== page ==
Saturday, 13 February 2021

REVIEW: Suitcase Under the Stairs at the Greenwich Theatre (Online)

Drag has become a mainstream entertainment with the RuPaul Drag Race UK on TV and the recent Deathdrop at the Garrick which was closed prematurely by Covid. Its raunchy over the top no holds barred style has a strong following and the performers project a glamorous image. But what is like behind the makeup and clothes? Suitcase under the stairs takes into a toilet used as a dressing room of a club where Rose XO has just completed her act. Slowly the man behind the performer is revealed as he peels back the layers he hides behind on stage.

Rose is a confident unstoppable scary woman, six foot seven tall in her black high heeled boots, she is her own woman when in the pink spotlight. Tonight, her offstage partner Matthew is in the audience and when she treats him like any other punter with her acerbic bitchy putdowns he walks out. It is a shame we don’t see more of the one-stage persona and performance which obviously contrasts sharply with the real-life man behind the creation.

Lewis Pickles plays the drag queen returning to the “dressing room” to redress for civvy street and upset by Matthew’s reaction. It is clear that there are three people in the relationship and that Matthew is not comfortable with Rose. As the wig, hairnet, nails, and clothes come off we slowly see the real person. Introverted, nervy, well-spoken, acknowledging that he is not the best drag queen in a crowded circuit but using it as an escape and for the money. He gets emotional when he recalls his mother. His stage confidence ebbs away when he takes off the eyelashes, “without them then I am naked like a clown without his nose”.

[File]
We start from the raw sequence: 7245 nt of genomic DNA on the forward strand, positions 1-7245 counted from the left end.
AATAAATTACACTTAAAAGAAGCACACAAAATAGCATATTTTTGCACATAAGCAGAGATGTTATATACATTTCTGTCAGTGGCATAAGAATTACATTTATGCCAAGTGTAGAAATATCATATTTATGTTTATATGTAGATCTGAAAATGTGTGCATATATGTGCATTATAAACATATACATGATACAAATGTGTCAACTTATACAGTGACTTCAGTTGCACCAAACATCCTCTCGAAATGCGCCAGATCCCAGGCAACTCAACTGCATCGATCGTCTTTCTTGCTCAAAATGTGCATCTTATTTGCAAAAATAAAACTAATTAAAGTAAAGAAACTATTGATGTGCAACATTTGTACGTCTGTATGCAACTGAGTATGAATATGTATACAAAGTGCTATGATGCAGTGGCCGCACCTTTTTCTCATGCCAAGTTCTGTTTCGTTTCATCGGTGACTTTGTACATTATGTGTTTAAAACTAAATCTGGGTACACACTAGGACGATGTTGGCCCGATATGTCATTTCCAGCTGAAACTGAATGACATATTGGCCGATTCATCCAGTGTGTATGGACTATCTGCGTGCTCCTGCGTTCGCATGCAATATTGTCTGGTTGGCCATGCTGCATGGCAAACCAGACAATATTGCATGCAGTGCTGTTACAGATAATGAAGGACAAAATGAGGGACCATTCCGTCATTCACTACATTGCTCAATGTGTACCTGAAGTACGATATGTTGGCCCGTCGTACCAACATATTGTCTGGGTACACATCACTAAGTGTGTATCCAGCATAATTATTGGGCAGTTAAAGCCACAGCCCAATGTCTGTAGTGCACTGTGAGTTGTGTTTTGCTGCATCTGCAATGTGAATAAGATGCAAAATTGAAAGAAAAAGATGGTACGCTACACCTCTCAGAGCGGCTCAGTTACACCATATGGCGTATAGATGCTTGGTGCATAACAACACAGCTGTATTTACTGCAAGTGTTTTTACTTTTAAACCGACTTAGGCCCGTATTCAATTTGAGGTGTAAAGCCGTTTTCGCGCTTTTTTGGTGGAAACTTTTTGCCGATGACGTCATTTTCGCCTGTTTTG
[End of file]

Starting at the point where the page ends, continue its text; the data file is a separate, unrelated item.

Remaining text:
We watch as he slowly packs away Rose in a suitcase to return under the stairs until the next time but hopes that one day Rose will die and no longer be needed. He presents a sad insecure figure when the mask is off, his reflections become rambling and he admits to crying after every show in the past. It presents an interesting insight into a way of life that perhaps many actors feel and are missing now. The adulation and confidence they feel when the greasepaint and spotlights are on is sharply contrasted by the self-doubt, vulnerability, and insecurity they feel offstage and their need for reassurance and support. 

I found this an interesting and revealing forty-five minutes but felt it could have been enhanced more by seeing the on-stage performer and found the use of the zoom screen confusing with sound effects seemingly added from a different black screen or pre-recorded inserts. It was live and started seven minutes late without explanation, but the creators Lewis Pickles and Lauren Tranter (who also directed) did appear at the end and encourage feedback! I would say good effort and worth putting a bit more into the production, perhaps seeing Rose watching himself undressing in a split-screen after watching the man watch his alter ego on stage from the wings to bring out the dual personality even more clearly and effectively.

Review by: Nick Wayne

Rating: ★★★

Seat: Online | Price of Ticket: Pay what you can

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